Warmer Weather Likely Won’t End the COVID-19 Crisis


Sunbathers have begun entering closed Florida beaches, risking the safety of many. (Photo/Boston Public Library/Unsplash)

Arshaan Sayed, Print News Associate

As quarantine continues to keep people pent up in their homes, many have begun to long for the outdoors and for interaction with others. Many hope the pandemic will die down in summer, like the seasonal flu. Recently, President Donal Trump said that “The heat, generally speaking, kills this kind of virus.” However, most experts doubt things will get better until a vaccine is developed and while it is possible that warmer weather may slow the spread of the disease, it won’t turn social distancing into a thing of the past.

 Before explaining why COVID-19 likely won’t be affected by warm weather, it is crucial to understand the effect time and weather has on the rate of infections for viruses. When a virus first emerges, it is guaranteed to wreak havoc. With no previous exposure, the disease has a lot of room to spread, meaning that  the weather has a  minimal impact on the spread of the virus. This spread is analogous to a fire in a dry forest. Despite precipitation, there are so many trees the fire can engulf that the flames will not be put out by rain. With COVID-19 rampaging across the world for not even six months, it still has the means to spread immensely. Once it has existed for some time, however, and with the social distancing measures put in place, it will recede to some degree and after a year reveal a seasonal pattern. For example, respiratory diseases like pneumonia and flu erupt in winter time until bursts of chicken pox and herpes replace them in spring.

 Disentangling the reasons for these patterns are relatively complex. C. Brandon Ogbunnu, a computational epidemiologist at Brown University, explains, “Some viruses—including influenza and COVID-19—are packaged in a fragile, fatty outer layer called an envelope that’s both necessary for infection and sensitive to harsh conditions, including heat and the ultraviolet rays found in sunlight. High humidity can weigh down the infectious, airborne droplets needed to ferry the virus from person to person, preventing the microbes from traveling as far.” Furthermore, Katherine J. Wu of the Smithsonian explains “studies in mice have shown that low humidity can compromise the germ-trapping mucus in their airways and impair the production of critical immune molecules, leaving the rodents more vulnerable to flu viruses.”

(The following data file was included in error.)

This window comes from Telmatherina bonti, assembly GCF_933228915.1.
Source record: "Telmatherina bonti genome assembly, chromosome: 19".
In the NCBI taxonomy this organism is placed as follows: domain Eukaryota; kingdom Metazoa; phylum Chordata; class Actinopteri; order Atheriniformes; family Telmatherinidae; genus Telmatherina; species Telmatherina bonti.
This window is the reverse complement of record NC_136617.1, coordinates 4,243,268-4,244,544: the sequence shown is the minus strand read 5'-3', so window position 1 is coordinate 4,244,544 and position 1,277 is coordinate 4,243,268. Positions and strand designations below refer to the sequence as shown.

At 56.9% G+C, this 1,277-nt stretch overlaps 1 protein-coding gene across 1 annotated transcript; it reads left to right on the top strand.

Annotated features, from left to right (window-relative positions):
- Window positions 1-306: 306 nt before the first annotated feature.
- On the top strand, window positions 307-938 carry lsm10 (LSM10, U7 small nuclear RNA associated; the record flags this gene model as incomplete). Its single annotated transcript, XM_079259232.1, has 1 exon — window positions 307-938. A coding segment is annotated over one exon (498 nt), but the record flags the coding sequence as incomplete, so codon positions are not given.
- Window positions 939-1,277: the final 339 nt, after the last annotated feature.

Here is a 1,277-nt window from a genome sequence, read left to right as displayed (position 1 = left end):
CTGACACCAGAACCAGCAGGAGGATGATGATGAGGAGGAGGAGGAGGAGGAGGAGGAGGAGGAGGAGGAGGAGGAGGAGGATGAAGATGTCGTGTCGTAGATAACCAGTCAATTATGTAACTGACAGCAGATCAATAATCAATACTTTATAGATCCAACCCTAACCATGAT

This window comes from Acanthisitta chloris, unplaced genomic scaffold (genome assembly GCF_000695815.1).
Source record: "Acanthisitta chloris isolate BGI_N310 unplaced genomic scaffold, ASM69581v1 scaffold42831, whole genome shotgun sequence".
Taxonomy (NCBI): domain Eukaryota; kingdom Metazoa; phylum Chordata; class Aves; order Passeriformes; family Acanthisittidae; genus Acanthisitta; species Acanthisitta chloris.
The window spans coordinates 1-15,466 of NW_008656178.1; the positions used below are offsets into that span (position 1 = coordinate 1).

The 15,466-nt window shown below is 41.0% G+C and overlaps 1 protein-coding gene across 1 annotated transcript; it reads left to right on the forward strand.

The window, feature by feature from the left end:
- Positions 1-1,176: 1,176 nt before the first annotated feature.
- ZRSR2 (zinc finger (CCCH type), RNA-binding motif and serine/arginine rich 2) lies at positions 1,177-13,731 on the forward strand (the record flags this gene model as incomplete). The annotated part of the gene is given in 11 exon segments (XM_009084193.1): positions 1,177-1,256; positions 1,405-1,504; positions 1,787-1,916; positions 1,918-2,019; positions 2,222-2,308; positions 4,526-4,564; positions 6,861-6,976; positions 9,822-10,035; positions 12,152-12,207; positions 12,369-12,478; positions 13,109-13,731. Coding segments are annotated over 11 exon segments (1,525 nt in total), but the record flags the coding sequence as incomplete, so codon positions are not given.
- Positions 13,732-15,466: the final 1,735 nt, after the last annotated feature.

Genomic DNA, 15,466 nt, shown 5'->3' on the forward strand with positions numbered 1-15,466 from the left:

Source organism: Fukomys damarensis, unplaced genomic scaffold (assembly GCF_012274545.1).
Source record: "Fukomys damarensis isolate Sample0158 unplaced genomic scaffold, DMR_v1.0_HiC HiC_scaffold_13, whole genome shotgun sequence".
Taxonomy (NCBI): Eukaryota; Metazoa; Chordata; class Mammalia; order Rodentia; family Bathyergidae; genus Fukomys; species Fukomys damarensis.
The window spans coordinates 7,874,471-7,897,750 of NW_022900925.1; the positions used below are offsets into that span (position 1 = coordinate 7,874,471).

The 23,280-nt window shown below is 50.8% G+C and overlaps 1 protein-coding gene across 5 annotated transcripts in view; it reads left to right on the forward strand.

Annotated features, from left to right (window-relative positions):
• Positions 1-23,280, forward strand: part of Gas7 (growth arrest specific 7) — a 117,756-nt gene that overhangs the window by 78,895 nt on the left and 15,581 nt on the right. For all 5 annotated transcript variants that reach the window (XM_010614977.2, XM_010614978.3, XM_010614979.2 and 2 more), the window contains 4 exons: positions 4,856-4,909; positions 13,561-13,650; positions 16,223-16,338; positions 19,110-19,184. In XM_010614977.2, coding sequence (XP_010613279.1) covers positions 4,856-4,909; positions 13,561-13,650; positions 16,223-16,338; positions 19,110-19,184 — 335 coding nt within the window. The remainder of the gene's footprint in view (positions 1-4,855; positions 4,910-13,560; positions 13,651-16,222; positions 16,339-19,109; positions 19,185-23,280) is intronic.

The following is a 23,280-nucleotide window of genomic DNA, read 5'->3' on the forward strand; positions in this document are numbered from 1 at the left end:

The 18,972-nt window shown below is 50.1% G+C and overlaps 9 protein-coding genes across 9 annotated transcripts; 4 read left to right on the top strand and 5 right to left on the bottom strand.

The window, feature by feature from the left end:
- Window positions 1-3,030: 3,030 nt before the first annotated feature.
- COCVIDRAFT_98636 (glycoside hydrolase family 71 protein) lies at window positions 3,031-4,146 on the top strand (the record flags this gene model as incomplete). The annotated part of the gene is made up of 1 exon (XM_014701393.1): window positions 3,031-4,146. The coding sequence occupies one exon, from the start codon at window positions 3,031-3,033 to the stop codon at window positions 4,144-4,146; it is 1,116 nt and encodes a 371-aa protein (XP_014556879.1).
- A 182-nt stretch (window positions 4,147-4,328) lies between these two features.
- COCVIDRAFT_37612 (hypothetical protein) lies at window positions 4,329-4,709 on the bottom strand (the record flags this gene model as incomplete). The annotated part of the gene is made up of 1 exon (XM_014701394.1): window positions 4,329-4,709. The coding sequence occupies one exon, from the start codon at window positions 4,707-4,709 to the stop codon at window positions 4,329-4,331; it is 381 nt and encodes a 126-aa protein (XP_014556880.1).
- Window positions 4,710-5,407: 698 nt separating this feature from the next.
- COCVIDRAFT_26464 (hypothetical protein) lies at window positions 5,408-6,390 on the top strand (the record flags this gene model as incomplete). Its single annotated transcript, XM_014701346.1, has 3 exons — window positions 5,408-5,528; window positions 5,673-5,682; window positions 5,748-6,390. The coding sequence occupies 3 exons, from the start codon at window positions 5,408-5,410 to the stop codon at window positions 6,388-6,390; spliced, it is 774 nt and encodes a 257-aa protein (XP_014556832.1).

Complicating matters further, the sporadic outbreaks of diseases are also caused by human schedules and infrastructure. Children returning to school in fall may prompt an uptick in certain infections like chickenpox. When many people gather indoors during rainy summer months, there is a higher risk of spreading a respiratory disease despite it being in its offseason. “These patterns are so pronounced that they almost form a calendar of pathogens that humans can track and follow,” says Elena Naumova, an epidemiologist at Tufts University. “I honestly believe by nature, life on our planet is seasonal. Therefore, infections are seasonal, too.” It turns out, several people, including ones in our PDS Community, agree with Naumova. Freshman Peter Ryan weighs in on this argument, “While I can’t provide evidence showing COVID-19 is a seasonal virus favoring cold weather, I don’t believe its reduced rate of infection will be enough for everything to go back to normal. If quarantine is lifted, I fear it will only ensue more damage upon us with no social distancing. While I hope the virus recedes in summer, we can’t let our guard down until a vaccine has been found.” However, some believe the opposite. Senior Chris Cecila and freshman David Cohen both agree that “like many viruses including the flu, COVID-19 is likely a seasonal virus which recedes in warmer weather. It could always come back in the fall or winter, but hopefully, a vaccine will be developed by then. We’ve seen Georgia do fine lifting quarantine, so doing it to some degree everywhere wouldn’t be so bad, especially in summer.”

 As a respiratory virus, COVID-19 has several traits that might someday reveal a seasonal pattern. If and when the pathogen returns to the human population, infection may peak when the weather is consistently cold and dry like other respiratory diseases, or have spikes throughout the year regardless of the season. However, we still don’t know. Now, the controversial debate is whether to take the risk of the virus receding in warmer weather, lifting quarantine and releasing everyone or playing it safe until we have a vaccine.

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